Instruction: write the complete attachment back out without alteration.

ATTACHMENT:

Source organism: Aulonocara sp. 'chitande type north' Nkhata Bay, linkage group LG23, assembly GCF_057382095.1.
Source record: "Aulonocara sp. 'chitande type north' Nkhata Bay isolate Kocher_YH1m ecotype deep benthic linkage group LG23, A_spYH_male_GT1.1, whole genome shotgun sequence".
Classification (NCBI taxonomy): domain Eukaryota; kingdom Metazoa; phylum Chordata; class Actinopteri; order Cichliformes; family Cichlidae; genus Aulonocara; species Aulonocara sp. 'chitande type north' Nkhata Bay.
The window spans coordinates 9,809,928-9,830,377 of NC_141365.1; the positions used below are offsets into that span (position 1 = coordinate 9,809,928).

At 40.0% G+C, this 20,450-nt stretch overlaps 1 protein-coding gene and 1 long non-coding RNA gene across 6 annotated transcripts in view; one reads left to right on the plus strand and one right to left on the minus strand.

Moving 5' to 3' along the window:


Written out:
Source organism: Aulonocara sp. 'chitande type north' Nkhata Bay, linkage group LG23, assembly GCF_057382095.1.
Source record: "Aulonocara sp. 'chitande type north' Nkhata Bay isolate Kocher_YH1m ecotype deep benthic linkage group LG23, A_spYH_male_GT1.1, whole genome shotgun sequence".
Classification (NCBI taxonomy): domain Eukaryota; kingdom Metazoa; phylum Chordata; class Actinopteri; order Cichliformes; family Cichlidae; genus Aulonocara; species Aulonocara sp. 'chitande type north' Nkhata Bay.
The window spans coordinates 9,809,928-9,830,377 of NC_141365.1; the positions used below are offsets into that span (position 1 = coordinate 9,809,928).

At 40.0% G+C, this 20,450-nt stretch overlaps 1 protein-coding gene and 1 long non-coding RNA gene across 6 annotated transcripts in view; one reads left to right on the plus strand and one right to left on the minus strand.

Moving 5' to 3' along the window: